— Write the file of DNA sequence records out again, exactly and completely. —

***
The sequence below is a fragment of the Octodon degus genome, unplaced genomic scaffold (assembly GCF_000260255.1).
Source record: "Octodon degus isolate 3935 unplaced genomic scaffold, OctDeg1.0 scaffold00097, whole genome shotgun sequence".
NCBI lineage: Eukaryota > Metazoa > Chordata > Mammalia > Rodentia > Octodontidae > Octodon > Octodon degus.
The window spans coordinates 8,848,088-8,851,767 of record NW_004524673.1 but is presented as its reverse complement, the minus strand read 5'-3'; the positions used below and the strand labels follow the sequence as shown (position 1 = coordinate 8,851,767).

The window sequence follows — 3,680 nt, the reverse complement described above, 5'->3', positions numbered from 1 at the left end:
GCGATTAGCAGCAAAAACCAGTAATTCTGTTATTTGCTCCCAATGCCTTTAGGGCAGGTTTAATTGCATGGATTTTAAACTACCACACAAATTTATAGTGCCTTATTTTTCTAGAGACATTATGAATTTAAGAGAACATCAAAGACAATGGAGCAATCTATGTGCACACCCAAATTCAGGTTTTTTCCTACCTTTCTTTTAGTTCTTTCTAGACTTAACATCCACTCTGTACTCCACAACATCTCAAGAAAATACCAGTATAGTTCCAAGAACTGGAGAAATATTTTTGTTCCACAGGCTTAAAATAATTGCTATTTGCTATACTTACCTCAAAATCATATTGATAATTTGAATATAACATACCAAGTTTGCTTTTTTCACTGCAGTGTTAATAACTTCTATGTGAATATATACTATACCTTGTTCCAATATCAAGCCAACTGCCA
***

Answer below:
The sequence below is a fragment of the Octodon degus genome, unplaced genomic scaffold (assembly GCF_000260255.1).
Source record: "Octodon degus isolate 3935 unplaced genomic scaffold, OctDeg1.0 scaffold00097, whole genome shotgun sequence".
NCBI lineage: Eukaryota > Metazoa > Chordata > Mammalia > Rodentia > Octodontidae > Octodon > Octodon degus.
The window spans coordinates 8,848,088-8,851,767 of record NW_004524673.1 but is presented as its reverse complement, the minus strand read 5'-3'; the positions used below and the strand labels follow the sequence as shown (position 1 = coordinate 8,851,767).

The window sequence follows — 3,680 nt, the reverse complement described above, 5'->3', positions numbered from 1 at the left end:
GCGATTAGCAGCAAAAACCAGTAATTCTGTTATTTGCTCCCAATGCCTTTAGGGCAGGTTTAATTGCATGGATTTTAAACTACCACACAAATTTATAGTGCCTTATTTTTCTAGAGACATTATGAATTTAAGAGAACATCAAAGACAATGGAGCAATCTATGTGCACACCCAAATTCAGGTTTTTTCCTACCTTTCTTTTAGTTCTTTCTAGACTTAACATCCACTCTGTACTCCACAACATCTCAAGAAAATACCAGTATAGTTCCAAGAACTGGAGAAATATTTTTGTTCCACAGGCTTAAAATAATTGCTATTTGCTATACTTACCTCAAAATCATATTGATAATTTGAATATAACATACCAAGTTTGCTTTTTTCACTGCAGTGTTAATAACTTCTATGTGAATATATACTATACCTTGTTCCAATATCAAGCCAACTGCCA